Here is an overview of the key costs to consider:

  1. Air Travel: The cost of international flights varies based on your departure location and booking timing. Typically, expect to pay between 500€ and 800€ for a round-trip flight from Brussels or Paris.
  2. Travel Costs: Depending on the car type and selected services (with or without a driver-guide), rental prices range from €60 to €150 per day. Meanwhile, an internal flight from Nairobi to the Maasai Mara will cost between €150 and €300.
  3. Park Entry Fees: Entrance fees and conservation costs vary based on the park and safari duration. On average, expect to pay between 50€ to 75€ per person per day. For further information, please visit here.
  4. Accommodation: Kenya provides a diverse range of lodging options, from basic camps to luxurious lodges. Prices vary accordingly, with rates starting at €65 per night for a 3-star hotel and €150 per night for a 4-star lodge. In most instances, the rates are inclusive of full board.
  5. Tipping Etiquette: It is customary to tip guides, drivers, and lodge staff. Plan for a budget of approximately 5 to 10% of your total safari cost.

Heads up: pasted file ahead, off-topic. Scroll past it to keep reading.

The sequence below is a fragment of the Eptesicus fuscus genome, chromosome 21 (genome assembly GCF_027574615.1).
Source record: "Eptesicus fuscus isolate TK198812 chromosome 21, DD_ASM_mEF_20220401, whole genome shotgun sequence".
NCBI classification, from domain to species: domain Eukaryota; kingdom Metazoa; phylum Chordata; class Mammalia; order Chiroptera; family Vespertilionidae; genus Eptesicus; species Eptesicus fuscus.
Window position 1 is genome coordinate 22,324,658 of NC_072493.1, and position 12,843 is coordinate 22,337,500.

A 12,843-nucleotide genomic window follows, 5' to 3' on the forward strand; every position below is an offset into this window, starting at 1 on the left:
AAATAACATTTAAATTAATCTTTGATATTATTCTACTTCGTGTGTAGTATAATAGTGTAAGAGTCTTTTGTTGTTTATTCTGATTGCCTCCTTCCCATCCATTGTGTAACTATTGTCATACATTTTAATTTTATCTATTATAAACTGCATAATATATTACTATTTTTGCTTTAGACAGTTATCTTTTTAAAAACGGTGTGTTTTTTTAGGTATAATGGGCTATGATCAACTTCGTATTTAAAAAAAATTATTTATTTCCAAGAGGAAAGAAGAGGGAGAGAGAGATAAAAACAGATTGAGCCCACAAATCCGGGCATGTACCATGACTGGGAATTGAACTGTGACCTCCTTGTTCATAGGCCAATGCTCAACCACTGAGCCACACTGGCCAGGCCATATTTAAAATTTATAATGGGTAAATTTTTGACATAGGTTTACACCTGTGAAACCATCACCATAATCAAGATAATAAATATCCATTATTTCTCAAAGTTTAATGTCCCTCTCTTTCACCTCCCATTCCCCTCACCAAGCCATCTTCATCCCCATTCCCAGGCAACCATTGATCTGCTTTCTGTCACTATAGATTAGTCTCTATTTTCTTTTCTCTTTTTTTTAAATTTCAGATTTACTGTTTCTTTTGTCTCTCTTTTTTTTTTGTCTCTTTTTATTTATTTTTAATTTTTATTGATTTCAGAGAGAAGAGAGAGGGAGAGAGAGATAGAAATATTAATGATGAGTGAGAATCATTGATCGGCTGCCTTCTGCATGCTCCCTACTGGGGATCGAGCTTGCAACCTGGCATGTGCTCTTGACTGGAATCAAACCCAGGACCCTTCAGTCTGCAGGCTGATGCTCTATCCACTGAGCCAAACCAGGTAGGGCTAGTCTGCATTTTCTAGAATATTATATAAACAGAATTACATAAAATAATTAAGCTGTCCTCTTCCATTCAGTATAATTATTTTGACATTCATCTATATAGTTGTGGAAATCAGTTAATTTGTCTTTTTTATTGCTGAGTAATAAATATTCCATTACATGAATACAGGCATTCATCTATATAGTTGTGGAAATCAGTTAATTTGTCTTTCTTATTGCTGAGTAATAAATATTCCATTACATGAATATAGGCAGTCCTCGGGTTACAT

Depending on the desired level of luxury and exclusivity, the cost of a safari can range from 200€ to 600€ per person per day for a tailor-made luxury safari, excluding airfare.

      Hippos on the shores of Lake Naivasha

      Safari in Kenya or Tanzania: Which destination to choose?

      Dreaming of embarking on a safari through the stunning wildlife parks of East Africa, but torn between Kenya and Tanzania? Let’s weigh the factors to consider when making your decision: budget, time of year, accommodation type, and more.

      1. Countries and parks with the highest footfall: Historically, Kenya delved into tourism long before Tanzania did. Consequently, a larger number of safari enthusiasts are typically spotted in Kenya.
      2. Travel Time: In Kenya, parks and reserves are quite distant from each other. Consequently, a significant amount of time is spent on the road, which can pose a challenge for time-pressed travellers. In Tanzania, the northern parks are closely situated and easily reachable from Arusha, enabling travellers to maximise wildlife and flora observation opportunities.
      3. Climate: Since the climate in Tanzania and Kenya is quite similar, the dry season from June to October is perfect for organizing a safari there.
      4. Animals: The wildlife density is equivalent in Tanzania and Kenya. Leopards inhabit numerous parks and reserves in both countries but are elusive and hard to spot. Lions reign in the Serengeti and Maasai Mara, while Amboseli in Kenya and Tarangire in Tanzania are renowned as the realms of elephants.